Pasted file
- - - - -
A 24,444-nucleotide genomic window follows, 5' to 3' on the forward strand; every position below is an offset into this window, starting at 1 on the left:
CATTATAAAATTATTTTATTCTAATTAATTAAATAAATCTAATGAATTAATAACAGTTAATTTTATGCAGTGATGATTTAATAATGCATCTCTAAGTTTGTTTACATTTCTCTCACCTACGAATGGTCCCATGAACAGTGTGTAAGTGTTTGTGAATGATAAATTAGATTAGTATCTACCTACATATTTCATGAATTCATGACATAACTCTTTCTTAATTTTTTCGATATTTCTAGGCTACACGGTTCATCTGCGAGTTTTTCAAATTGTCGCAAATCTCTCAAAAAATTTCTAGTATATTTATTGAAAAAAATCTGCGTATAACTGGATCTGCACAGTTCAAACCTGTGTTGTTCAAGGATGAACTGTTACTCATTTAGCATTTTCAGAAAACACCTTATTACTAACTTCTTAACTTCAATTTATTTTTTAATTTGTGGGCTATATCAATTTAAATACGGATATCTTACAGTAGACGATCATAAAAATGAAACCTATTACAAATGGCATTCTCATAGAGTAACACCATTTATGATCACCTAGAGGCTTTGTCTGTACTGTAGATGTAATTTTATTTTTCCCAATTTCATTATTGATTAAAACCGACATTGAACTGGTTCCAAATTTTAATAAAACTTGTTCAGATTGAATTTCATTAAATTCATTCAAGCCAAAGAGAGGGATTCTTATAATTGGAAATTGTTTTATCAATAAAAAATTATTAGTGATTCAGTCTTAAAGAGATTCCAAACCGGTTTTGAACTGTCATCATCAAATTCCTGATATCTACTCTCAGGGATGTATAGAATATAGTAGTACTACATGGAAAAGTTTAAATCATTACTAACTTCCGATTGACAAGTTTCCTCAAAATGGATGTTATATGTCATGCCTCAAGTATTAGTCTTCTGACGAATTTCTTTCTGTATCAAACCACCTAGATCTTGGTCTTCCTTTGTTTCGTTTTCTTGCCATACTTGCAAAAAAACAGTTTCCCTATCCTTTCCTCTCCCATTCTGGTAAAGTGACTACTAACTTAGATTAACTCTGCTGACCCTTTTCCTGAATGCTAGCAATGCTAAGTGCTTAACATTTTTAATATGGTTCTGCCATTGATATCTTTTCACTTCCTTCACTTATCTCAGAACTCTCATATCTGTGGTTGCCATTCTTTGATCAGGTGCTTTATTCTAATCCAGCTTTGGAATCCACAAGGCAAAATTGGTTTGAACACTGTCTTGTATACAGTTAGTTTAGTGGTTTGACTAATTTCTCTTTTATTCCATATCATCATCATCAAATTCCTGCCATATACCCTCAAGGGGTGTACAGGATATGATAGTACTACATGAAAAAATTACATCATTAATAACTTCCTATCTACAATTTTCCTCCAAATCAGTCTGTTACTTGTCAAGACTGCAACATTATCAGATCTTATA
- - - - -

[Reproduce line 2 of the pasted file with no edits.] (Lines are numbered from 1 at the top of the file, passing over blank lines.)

CATTATAAAATTATTTTATTCTAATTAATTAAATAAATCTAATGAATTAATAACAGTTAATTTTATGCAGTGATGATTTAATAATGCATCTCTAAGTTTGTTTACATTTCTCTCACCTACGAATGGTCCCATGAACAGTGTGTAAGTGTTTGTGAATGATAAATTAGATTAGTATCTACCTACATATTTCATGAATTCATGACATAACTCTTTCTTAATTTTTTCGATATTTCTAGGCTACACGGTTCATCTGCGAGTTTTTCAAATTGTCGCAAATCTCTCAAAAAATTTCTAGTATATTTATTGAAAAAAATCTGCGTATAACTGGATCTGCACAGTTCAAACCTGTGTTGTTCAAGGATGAACTGTTACTCATTTAGCATTTTCAGAAAACACCTTATTACTAACTTCTTAACTTCAATTTATTTTTTAATTTGTGGGCTATATCAATTTAAATACGGATATCTTACAGTAGACGATCATAAAAATGAAACCTATTACAAATGGCATTCTCATAGAGTAACACCATTTATGATCACCTAGAGGCTTTGTCTGTACTGTAGATGTAATTTTATTTTTCCCAATTTCATTATTGATTAAAACCGACATTGAACTGGTTCCAAATTTTAATAAAACTTGTTCAGATTGAATTTCATTAAATTCATTCAAGCCAAAGAGAGGGATTCTTATAATTGGAAATTGTTTTATCAATAAAAAATTATTAGTGATTCAGTCTTAAAGAGATTCCAAACCGGTTTTGAACTGTCATCATCAAATTCCTGATATCTACTCTCAGGGATGTATAGAATATAGTAGTACTACATGGAAAAGTTTAAATCATTACTAACTTCCGATTGACAAGTTTCCTCAAAATGGATGTTATATGTCATGCCTCAAGTATTAGTCTTCTGACGAATTTCTTTCTGTATCAAACCACCTAGATCTTGGTCTTCCTTTGTTTCGTTTTCTTGCCATACTTGCAAAAAAACAGTTTCCCTATCCTTTCCTCTCCCATTCTGGTAAAGTGACTACTAACTTAGATTAACTCTGCTGACCCTTTTCCTGAATGCTAGCAATGCTAAGTGCTTAACATTTTTAATATGGTTCTGCCATTGATATCTTTTCACTTCCTTCACTTATCTCAGAACTCTCATATCTGTGGTTGCCATTCTTTGATCAGGTGCTTTATTCTAATCCAGCTTTGGAATCCACAAGGCAAAATTGGTTTGAACACTGTCTTGTATACAGTTAGTTTAGTGGTTTGACTAATTTCTCTTTTATTCCATATCATCATCATCAAATTCCTGCCATATACCCTCAAGGGGTGTACAGGATATGATAGTACTACATGAAAAAATTACATCATTAATAACTTCCTATCTACAATTTTCCTCCAAATCAGTCTGTTACTTGTCAAGACTGCAACATTATCAGATCTTATA